This impracticality led to the development of various methods to increase both the speed and efficiency of inspections. One of these methods utilized pipeline detector dogs to speed up on-the-ground inspections, however, detection dogs fatigue after 30 to 120 minutes and face some of the same challenges in terms of terrain and cost that exist with manual inspection.

Flyovers using helicopters and drones equipped with thermal imaging and other camera filter technologies drastically speed up pipeline inspection activities and negate many of the terrain challenges of ground based methods. The specialized camera payloads can spot “sheen” resulting from leaks or other visual changes, while Remotely Operated Vehicles (ROVs) can be used to visually inspect underwater pipelines.

 “Smart” pigging is a relatively old in-line inspection method that’s been around since the 1960s. This method uses devices, or “pigs”, that are inserted into specially designed valves within the pipeline. These pigs, who received their name due to the squealing noise they make when inserted into the pipes, are used while traveling along the pipeline with the flow of fluid. They simultaneously clean and inspect the pipeline and can be sized to match any pipe configuration without affecting the normal flow of the product.

As technology has advanced, so have the sensors included in a smart pig. Mapping and pipeline geometry tools that have been around since the 1970s have evolved as well with more recent additions to include tools that measure metal loss, inspect wall thickness, and detect cracks.

How Has Pipeline Leak Detection Technology Evolved?

With an industry-wide goal of zero leaks, and continually stricter regulations across the industry, leak detection technology has continued to evolve and utilize more advanced technological solutions. Numerous exterior and internal detection methods are available to meet the needs of virtually any different installation environment.

Internal and computational detection methods have come a long way since their development. Stripped to their most basic use case, mass-volume balance checks detect the inflow and outflow at each end or segment of a pipeline. Any discrepancy is indicative of a leak. Negative pressure wave detection on the other hand, is a highly responsive detection method that relies on the principle that leaks will cause variations in pressure, flow, and speed around the leak location, affecting the flow within the pipe.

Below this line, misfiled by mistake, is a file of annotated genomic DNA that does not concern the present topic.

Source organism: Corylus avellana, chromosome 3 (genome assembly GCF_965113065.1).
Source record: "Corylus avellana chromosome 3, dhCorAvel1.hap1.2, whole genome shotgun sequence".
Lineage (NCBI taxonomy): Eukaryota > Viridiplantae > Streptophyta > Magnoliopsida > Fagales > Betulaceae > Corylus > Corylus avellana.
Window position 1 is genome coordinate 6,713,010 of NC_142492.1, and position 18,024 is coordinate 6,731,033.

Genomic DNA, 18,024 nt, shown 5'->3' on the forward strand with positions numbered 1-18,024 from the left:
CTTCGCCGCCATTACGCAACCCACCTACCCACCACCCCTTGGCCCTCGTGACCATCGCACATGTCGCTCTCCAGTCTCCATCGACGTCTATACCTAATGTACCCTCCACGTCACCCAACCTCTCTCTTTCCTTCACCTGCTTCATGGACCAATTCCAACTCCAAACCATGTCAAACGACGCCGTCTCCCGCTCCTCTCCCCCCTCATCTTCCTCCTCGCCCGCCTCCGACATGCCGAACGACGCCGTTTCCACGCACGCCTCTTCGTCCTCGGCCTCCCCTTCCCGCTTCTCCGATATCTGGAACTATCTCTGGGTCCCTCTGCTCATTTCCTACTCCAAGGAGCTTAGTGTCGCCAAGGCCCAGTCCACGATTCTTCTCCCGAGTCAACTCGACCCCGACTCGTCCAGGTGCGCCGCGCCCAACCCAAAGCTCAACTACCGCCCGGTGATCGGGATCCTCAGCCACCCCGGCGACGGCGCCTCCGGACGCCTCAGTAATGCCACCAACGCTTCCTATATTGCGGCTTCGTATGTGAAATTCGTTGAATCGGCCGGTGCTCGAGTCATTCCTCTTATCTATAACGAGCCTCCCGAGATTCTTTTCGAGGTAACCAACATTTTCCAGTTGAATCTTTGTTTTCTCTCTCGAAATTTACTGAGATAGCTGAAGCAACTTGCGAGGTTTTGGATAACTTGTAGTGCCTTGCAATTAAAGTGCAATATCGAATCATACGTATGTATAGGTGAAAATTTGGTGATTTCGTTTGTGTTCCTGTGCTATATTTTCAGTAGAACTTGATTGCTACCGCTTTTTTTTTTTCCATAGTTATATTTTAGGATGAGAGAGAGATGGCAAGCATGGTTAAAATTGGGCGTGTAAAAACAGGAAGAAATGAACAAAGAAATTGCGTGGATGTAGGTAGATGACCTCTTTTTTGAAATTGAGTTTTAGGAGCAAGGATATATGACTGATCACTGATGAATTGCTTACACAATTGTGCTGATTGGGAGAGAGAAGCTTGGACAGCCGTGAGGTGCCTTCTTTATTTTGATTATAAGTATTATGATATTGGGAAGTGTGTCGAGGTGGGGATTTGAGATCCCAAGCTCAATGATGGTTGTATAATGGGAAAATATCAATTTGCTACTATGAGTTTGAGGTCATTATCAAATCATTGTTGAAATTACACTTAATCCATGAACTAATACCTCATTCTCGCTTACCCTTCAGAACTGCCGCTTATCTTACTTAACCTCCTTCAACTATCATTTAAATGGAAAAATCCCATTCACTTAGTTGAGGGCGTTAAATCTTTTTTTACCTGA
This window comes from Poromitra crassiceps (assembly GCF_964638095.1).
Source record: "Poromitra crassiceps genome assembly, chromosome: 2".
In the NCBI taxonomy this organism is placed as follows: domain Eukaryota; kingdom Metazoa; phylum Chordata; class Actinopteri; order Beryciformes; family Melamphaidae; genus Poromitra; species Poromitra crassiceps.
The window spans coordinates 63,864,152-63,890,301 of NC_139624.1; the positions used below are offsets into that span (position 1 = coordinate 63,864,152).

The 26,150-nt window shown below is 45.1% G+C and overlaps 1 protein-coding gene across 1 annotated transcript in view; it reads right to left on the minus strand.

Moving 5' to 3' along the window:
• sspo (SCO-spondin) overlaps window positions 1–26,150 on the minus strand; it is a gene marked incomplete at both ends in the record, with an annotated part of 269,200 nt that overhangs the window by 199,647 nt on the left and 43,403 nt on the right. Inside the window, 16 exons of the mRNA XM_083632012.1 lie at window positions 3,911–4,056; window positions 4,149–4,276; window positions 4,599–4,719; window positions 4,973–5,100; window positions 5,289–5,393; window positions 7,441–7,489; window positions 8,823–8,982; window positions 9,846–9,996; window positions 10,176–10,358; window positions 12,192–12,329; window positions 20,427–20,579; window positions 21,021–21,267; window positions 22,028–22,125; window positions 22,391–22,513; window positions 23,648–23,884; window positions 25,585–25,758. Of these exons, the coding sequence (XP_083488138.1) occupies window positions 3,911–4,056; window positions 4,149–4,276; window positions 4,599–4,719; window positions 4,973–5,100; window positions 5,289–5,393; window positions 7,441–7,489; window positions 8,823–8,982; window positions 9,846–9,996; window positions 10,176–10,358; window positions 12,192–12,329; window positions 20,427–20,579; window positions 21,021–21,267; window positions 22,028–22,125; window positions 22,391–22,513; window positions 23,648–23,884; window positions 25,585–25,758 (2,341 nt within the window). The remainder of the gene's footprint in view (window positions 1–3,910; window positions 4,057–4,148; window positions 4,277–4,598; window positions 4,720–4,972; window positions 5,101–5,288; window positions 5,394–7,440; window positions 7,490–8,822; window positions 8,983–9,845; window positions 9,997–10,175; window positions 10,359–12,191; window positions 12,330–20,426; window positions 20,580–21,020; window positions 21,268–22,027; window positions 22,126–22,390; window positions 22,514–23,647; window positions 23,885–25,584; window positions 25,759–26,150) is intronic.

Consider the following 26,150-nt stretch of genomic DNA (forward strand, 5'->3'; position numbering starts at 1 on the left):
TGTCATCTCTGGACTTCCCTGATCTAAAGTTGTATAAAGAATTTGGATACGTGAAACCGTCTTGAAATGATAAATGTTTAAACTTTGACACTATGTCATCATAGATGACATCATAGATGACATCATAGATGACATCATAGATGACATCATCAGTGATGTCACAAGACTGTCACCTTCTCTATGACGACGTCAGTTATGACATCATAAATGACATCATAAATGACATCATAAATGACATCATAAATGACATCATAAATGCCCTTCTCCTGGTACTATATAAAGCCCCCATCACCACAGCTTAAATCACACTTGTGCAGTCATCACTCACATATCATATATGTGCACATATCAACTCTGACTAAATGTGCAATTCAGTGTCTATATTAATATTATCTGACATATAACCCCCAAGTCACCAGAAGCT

In contrast, pressure point analysis, another popular computational method, uses pressure measurements at different points in the pipeline to detect leaks, while various other methods rely on digital signal processing, dynamic modeling, or a combination of the two.

External methods of detection fall into one of two main categories – those that involve sensors directly in contact with the outside of the pipe, and those that can work from a short distance away. Make sure to visit this site https://www.onestopplumbers.com to get more detailed information. Falling into the former category are systems like acoustic emission sensors, the method of attaching accelerometers or fiber optic sensors to the outside of the pipeline, or vapor sampling tubes that are externally attached. On the other hand, infrared thermography cameras can help to detect leaks from a short distance away, much like ground penetrating radar, methane sniffing sensors, and capacitive sensors that utilize the ground saturation of various hydrocarbons.

Most recently, a study conducted by Stanford/EDF resulted in no false positives and the confirmation of the most accurate methane detection method: SeekOps’ UAV-based methane detection system. SeekOps’ system provides highly accurate, localized, and quantifiable methane gas leak data, making it easier than ever to pinpoint the exact location and the severity of pipeline leaks.

Challenges for Remote Leak Detection

As drone based leak detection systems have continued to prove their efficacy and cost efficiency the adoption has increased dramatically. Still, in North America one of the major hurdles to widespread adoption of this method is the current regulatory environment, which prevents flights beyond visual line of sight (BVLOS). Unlike in Europe, in the United States and Canada regulations require any drone operator to keep the drone within their line of sight in order to ensure the safety of other aircraft within the same airspace according to Handyman Connection. This regulatory limitation throttles the ability of drones to streamline pipeline inspections as it means that an operator must either drive alongside the aircraft or only inspect very short segments at a time. 

This means that for companies using commercial drone-mounted technology, whether it be delivery or leak detection, there is limited opportunity for growth under the current framework. According to the FAA, they are approaching the adoption of drones and their capabilities with a “walk don’t run” mentality. In other words, things happen to push the commercial industry forward, even if it’s at a slow pace. While slow progress is better than none at all, there are still consequences. Companies cannot afford to operate and wait for the regulations to change.